I’m immunized now. Both doses of a fancy vaccine, tested first in scurrying rodents, then given experimentally to humans, and finally subjected to robust statistical analysis, are now infiltrating my cells, busily erecting barriers to viral onslaught. I hope. We’ll see. Along the way, invariably masked and gloved, I’ve languished in Tango limbo, interacting only with equally remote grocery check-out clerks. I no longer encounter intriguing women at milongas, who back in the day used to offer intoxicating alternatives to everyday life. I’ve suffered, it goes without saying, as we all have. But I never realized how essential those encounters were to my imaginative life, the life that fuels my Tango stories. Fully immunized, yes, but notwithstanding daily bird-watching, online chess and cryptic crosswords, I’m still deprived of the magical sensual stimulus that is Tango. Understandably, when writing, my mind is often as blank as my laptop screen with its mocking cursor.
And so, I responded eagerly when Maria texted me late one night about an editorial she’d come across in a medical journal addressing the public health issue of gun violence. Guns and Tango have very little in common, but Maria, a surgeon who daily deals with gunshot injuries, intentional and otherwise, and an accomplished tanguera to boot, is my lodestar for local Tango engagement. I replied by asking if she’d been immunized, and when she would host another of her much-anticipated milongas. Long moments passed, during which I buffed my Tango shoes, if only for old time’s sake, listened to Argentine Tango Radio Budapest, and wondered what next. At length, Maria replied: “Wishful thinking, Max. It’ll be another year at least for those of us who’re careful. But here’s something to cheer you up.”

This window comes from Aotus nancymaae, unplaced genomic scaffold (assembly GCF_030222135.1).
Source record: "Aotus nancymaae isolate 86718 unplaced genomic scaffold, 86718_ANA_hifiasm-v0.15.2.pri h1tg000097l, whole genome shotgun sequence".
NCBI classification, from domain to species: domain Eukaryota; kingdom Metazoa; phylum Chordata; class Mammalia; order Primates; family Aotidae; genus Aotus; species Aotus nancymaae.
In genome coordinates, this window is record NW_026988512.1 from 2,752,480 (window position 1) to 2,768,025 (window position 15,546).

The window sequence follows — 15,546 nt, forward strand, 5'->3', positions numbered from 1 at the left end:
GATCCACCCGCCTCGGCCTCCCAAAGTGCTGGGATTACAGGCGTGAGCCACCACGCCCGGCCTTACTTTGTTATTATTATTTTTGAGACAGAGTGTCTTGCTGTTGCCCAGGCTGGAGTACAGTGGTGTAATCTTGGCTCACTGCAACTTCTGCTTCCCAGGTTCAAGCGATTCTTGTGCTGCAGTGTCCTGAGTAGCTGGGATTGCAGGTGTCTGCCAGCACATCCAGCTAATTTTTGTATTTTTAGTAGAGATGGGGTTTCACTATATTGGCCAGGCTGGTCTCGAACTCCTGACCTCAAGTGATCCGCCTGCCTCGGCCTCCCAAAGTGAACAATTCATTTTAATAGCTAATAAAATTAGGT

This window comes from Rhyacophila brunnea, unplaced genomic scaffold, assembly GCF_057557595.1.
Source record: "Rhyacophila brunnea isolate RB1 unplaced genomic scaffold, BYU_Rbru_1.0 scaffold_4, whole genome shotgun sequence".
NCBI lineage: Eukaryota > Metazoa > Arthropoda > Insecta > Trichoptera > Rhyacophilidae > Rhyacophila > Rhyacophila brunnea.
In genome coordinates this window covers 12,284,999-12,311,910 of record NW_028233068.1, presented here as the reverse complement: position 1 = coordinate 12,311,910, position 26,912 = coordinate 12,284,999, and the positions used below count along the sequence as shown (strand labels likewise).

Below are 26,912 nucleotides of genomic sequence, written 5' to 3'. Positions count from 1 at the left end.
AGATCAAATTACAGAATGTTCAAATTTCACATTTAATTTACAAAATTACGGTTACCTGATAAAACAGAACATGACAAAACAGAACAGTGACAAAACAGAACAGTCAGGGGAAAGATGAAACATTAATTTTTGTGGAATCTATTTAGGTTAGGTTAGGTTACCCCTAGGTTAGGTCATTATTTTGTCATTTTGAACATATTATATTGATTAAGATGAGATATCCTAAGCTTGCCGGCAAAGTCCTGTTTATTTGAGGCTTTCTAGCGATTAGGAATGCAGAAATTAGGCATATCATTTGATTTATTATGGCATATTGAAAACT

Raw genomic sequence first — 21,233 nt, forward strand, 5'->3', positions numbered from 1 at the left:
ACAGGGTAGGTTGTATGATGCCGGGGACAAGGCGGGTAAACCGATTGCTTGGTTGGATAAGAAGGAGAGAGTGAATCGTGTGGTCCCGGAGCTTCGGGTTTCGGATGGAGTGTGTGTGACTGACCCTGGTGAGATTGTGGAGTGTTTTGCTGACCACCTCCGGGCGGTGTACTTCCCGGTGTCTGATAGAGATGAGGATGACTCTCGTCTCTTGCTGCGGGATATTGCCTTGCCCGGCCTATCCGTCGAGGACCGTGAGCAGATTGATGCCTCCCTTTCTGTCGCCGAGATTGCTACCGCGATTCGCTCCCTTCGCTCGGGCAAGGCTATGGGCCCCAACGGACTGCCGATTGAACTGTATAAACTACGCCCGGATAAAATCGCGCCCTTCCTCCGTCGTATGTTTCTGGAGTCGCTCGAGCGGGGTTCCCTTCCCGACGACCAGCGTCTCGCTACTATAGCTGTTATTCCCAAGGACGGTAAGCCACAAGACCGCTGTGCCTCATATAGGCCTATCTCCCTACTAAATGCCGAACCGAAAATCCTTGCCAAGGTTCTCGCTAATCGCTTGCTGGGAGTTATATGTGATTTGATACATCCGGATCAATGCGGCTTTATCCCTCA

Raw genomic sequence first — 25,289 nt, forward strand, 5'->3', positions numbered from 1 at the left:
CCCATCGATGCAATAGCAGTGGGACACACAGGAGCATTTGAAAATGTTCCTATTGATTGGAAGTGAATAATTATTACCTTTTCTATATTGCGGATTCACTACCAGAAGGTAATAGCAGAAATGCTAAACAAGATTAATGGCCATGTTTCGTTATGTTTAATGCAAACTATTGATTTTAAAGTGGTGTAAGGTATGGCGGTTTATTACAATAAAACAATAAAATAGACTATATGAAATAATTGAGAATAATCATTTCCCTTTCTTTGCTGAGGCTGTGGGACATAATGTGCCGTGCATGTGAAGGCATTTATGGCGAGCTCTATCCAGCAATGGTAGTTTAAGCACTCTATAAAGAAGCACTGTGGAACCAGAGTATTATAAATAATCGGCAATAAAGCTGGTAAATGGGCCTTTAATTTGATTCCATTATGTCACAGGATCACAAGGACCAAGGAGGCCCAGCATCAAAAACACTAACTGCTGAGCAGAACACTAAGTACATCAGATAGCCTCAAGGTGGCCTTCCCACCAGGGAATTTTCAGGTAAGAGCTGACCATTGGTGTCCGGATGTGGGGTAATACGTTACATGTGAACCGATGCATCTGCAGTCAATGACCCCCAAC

I clicked on her YouTube video. A hooded lout, crouched in full camo gear and armed with an AR-15, was spraying high velocity bullets from twenty yards into a fat scarecrow wearing a suit and sporting a dangling red neck-tie and a flamboyant blonde hair-piece. Bits of straw flew and the manikin jerked as if demented. The soundtrack inevitably played the dulcinate strains of “Assassination Tango”. No vaccine, however fancy or clever, could withstand that particular onslaught. Good to know. The video faded, and segued into Oswaldo Zotti’s seductive first class in the immortal “This is the Way to Dance Tango” series. I recalled in that moment my first faltering steps on the yellow brick road that leads to Tango. I realized that all may be right with the world after all. Just a matter of time, vaccines, masks, and patience. And perhaps, hard to imagine I know, one day we’ll dance again, footloose and fancy-free.